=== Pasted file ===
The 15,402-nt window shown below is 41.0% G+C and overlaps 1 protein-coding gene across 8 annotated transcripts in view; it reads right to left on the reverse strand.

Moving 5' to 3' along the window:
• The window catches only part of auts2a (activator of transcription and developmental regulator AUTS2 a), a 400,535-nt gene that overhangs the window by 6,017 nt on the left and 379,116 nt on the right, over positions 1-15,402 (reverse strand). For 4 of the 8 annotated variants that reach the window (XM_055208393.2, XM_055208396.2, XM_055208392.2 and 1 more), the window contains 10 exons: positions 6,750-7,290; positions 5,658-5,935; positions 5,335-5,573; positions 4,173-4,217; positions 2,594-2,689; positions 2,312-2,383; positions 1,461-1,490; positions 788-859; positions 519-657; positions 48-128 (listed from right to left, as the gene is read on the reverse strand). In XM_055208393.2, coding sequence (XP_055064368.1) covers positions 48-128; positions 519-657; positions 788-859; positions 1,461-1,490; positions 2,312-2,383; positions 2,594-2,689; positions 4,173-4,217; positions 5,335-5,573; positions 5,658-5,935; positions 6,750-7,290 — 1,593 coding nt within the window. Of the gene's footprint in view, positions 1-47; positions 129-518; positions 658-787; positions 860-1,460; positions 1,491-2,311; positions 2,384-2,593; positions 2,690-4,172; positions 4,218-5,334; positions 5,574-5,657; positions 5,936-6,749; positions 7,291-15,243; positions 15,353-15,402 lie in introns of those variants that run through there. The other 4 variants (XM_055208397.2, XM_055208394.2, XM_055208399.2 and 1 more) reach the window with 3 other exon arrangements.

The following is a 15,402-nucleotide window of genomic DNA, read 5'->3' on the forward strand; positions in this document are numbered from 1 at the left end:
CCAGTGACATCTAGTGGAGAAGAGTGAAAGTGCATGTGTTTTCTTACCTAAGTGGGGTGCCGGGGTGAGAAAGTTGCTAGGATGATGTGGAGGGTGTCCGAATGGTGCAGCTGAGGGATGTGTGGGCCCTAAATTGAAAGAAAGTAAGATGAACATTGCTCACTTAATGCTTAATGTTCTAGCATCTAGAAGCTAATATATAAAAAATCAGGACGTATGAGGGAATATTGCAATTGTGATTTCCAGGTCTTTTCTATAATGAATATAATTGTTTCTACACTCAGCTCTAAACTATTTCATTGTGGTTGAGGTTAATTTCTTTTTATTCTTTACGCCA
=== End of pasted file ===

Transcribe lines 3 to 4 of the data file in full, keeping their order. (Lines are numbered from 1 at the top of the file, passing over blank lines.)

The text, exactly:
• The window catches only part of auts2a (activator of transcription and developmental regulator AUTS2 a), a 400,535-nt gene that overhangs the window by 6,017 nt on the left and 379,116 nt on the right, over positions 1-15,402 (reverse strand). For 4 of the 8 annotated variants that reach the window (XM_055208393.2, XM_055208396.2, XM_055208392.2 and 1 more), the window contains 10 exons: positions 6,750-7,290; positions 5,658-5,935; positions 5,335-5,573; positions 4,173-4,217; positions 2,594-2,689; positions 2,312-2,383; positions 1,461-1,490; positions 788-859; positions 519-657; positions 48-128 (listed from right to left, as the gene is read on the reverse strand). In XM_055208393.2, coding sequence (XP_055064368.1) covers positions 48-128; positions 519-657; positions 788-859; positions 1,461-1,490; positions 2,312-2,383; positions 2,594-2,689; positions 4,173-4,217; positions 5,335-5,573; positions 5,658-5,935; positions 6,750-7,290 — 1,593 coding nt within the window. Of the gene's footprint in view, positions 1-47; positions 129-518; positions 658-787; positions 860-1,460; positions 1,491-2,311; positions 2,384-2,593; positions 2,690-4,172; positions 4,218-5,334; positions 5,574-5,657; positions 5,936-6,749; positions 7,291-15,243; positions 15,353-15,402 lie in introns of those variants that run through there. The other 4 variants (XM_055208397.2, XM_055208394.2, XM_055208399.2 and 1 more) reach the window with 3 other exon arrangements.

The following is a 15,402-nucleotide window of genomic DNA, read 5'->3' on the forward strand; positions in this document are numbered from 1 at the left end: